Scholars such as Rheingold, Benkler, Florida, and Lovink argue that a creative cooperative proficiency is THE key competence for the next decade.
" After successful completion of this course you will have a deeper understanding of contemporary mediaspheres. You will be a competent and confident contributor to such contexts! And you will be empowered to fully benefit from online social networks that are relevant to you!
(Vannevar Bush, Ted Nelson, Tim-Berners Lee
History of Geographically Distributed Communication .(Postal system, phone, letter writing, the postcard, email)
Short History of Participation in Art; The Model of the The Cultural ContextProvider. (Umberto Eco, ..., Marcel Duchamp, Fluxus, John Cage, ..., "Learning to LoveYou More" Miranda July (collab), "agoraXchange" Natalie Bookchin (collab),"Otherlands" and "Gold Rush" by Felix Stephan Huber, Philip Pocock, Udo Noll& Florian Wenz, "Berkley Oracle" by Jochen Gerz, "Pockets Full of Memories"by George Legrady, "The Apartment" by Martin Wattenberg, "Nine (9)" byMongrel)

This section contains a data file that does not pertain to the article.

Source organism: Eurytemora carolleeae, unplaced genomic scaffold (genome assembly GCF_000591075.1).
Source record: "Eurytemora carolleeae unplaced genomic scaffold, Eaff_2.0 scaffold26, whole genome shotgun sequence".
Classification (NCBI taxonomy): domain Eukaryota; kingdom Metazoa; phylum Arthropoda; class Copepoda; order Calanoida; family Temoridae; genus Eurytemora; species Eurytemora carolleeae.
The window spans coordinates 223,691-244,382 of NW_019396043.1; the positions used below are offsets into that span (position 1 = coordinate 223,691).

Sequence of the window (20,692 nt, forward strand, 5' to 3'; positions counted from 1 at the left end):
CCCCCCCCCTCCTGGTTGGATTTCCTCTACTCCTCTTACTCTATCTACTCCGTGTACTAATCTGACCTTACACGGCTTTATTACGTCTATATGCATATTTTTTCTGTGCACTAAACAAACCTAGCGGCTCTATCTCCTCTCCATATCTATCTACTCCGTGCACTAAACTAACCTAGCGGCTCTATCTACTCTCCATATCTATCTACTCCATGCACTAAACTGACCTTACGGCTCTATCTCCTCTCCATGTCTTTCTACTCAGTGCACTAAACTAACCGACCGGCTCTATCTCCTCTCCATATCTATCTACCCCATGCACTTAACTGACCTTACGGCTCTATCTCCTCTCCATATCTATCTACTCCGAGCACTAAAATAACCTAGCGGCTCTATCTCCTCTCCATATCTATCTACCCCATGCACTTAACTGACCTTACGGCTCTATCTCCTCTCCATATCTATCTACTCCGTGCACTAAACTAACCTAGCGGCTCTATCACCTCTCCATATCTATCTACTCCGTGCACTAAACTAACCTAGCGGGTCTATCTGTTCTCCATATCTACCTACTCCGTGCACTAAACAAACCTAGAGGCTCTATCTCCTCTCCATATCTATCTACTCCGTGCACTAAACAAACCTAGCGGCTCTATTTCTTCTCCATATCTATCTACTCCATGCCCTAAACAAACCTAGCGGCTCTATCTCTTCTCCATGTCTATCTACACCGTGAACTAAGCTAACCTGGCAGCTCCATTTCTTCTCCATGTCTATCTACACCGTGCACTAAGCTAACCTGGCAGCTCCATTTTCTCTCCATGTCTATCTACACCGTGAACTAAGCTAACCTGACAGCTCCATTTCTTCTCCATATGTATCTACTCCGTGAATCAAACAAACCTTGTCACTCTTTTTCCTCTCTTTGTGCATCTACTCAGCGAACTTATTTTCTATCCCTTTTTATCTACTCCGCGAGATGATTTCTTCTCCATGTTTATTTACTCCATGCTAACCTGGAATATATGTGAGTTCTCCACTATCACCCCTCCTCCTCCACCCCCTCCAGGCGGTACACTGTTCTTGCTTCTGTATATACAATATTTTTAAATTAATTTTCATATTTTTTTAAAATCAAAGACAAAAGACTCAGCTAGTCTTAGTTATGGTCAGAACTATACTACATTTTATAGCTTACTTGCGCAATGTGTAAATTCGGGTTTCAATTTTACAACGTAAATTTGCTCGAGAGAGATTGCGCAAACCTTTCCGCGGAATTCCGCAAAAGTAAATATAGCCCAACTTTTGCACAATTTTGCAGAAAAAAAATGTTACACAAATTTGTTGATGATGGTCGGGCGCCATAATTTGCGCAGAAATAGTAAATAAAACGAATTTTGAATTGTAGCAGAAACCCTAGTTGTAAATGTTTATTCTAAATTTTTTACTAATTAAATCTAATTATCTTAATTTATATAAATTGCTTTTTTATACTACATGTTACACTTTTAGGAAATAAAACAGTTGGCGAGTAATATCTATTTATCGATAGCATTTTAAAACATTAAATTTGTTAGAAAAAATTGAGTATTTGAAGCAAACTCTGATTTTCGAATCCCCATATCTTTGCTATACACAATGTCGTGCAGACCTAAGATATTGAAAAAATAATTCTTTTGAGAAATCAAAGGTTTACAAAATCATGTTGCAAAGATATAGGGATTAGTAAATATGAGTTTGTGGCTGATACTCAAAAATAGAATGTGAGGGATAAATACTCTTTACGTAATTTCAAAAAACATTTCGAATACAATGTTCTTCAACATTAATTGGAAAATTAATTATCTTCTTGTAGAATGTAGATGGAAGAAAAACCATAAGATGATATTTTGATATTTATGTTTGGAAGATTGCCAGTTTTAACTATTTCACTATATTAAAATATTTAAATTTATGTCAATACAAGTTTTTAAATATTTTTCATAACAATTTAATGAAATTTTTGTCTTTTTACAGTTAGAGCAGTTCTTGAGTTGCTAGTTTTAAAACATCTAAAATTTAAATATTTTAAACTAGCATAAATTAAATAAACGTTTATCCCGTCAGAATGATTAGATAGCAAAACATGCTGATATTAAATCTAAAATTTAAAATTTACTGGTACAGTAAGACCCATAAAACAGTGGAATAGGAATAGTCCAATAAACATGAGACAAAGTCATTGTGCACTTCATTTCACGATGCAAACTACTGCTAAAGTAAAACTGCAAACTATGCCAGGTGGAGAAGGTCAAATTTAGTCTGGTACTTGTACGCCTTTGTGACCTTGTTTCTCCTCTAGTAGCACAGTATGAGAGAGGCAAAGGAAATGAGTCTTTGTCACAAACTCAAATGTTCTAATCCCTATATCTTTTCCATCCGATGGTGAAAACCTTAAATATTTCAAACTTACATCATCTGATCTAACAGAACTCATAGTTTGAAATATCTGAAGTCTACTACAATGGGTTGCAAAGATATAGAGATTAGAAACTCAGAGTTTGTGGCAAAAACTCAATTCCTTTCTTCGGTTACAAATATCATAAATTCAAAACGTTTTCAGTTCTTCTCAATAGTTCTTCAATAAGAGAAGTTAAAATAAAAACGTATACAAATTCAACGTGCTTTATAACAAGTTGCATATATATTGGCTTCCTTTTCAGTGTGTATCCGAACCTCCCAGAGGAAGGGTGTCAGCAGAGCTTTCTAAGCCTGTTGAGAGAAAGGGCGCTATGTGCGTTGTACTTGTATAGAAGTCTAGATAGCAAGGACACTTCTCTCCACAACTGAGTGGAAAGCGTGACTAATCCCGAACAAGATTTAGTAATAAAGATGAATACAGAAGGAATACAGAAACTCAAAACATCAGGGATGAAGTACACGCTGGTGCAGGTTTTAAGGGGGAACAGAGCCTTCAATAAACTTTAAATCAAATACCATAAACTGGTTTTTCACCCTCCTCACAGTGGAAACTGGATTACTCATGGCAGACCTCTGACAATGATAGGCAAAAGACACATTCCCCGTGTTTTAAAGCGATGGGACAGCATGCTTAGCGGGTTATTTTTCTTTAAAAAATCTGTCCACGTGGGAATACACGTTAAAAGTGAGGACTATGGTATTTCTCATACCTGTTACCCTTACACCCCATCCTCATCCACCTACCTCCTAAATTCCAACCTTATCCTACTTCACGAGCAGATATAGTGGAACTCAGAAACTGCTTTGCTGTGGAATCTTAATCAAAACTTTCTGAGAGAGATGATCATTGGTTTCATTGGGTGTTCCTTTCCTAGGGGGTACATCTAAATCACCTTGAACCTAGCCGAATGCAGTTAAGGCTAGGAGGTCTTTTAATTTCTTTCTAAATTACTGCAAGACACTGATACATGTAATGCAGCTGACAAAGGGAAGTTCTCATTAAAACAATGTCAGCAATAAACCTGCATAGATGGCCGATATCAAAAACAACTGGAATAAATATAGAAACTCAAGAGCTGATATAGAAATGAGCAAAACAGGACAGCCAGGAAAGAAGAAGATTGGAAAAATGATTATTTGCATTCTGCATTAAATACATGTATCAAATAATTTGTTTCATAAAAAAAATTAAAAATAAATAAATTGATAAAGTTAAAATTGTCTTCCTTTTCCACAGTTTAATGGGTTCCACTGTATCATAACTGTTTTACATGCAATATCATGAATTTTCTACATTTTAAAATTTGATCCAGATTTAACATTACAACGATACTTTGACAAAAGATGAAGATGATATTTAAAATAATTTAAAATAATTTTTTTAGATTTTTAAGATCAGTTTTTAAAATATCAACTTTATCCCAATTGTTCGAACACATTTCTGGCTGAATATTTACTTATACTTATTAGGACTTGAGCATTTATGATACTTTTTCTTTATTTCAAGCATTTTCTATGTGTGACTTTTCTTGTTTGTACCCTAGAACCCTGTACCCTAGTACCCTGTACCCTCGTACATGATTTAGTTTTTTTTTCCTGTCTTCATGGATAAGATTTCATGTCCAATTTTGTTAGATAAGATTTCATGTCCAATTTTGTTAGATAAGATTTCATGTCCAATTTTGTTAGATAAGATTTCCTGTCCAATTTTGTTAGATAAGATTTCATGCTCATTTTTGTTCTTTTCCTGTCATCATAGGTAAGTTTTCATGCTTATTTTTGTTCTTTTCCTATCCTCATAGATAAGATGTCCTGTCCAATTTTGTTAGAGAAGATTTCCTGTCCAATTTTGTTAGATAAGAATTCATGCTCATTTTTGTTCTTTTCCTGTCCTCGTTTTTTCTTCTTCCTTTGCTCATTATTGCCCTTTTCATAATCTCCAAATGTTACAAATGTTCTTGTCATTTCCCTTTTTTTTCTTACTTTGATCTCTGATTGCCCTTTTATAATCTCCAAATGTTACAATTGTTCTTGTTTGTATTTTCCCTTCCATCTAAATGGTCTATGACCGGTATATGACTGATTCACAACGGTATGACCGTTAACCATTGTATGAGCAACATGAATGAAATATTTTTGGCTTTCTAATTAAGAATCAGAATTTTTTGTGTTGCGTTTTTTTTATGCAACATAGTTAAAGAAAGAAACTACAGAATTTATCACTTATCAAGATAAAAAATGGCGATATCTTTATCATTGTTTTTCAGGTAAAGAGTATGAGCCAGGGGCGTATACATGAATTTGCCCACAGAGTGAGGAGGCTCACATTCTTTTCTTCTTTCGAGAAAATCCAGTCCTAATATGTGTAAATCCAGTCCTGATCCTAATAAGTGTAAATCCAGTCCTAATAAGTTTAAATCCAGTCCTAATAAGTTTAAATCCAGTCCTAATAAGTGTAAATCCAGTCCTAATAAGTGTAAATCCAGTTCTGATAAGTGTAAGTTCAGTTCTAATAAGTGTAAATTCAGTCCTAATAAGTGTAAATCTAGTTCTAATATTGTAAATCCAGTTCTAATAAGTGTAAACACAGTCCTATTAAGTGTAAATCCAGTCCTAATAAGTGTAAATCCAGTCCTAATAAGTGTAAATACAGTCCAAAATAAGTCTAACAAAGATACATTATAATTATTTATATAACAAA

Why Do People Contribute to the Public?("Bowling Alone" by Robert Putnam. Motivations. Incentives for workingtogether. Health communities. Self-help groups. "Cyberbalkanization," and"The Major Tom Syndrome." Tiziana Terranova.)
Blogs and Mailing Lists as Art.(Blogumentaries, video blogging, personal portfolio blogs. i.e. "Bump List")
The Internet Gift Economy.(Marcel Mauss, Jean Baudrillard, Richard Coyne, Yochai Benkler. Hierachiesof the gift exchange.
Marcel Mauss: The Gift: The Form and Reason for Exchange in Archaic Societies. Originally published as Essai sur le don. Forme et raison de l'échange dans les sociétés archaïques in 1925, modern English edition: ISBN 039332043X.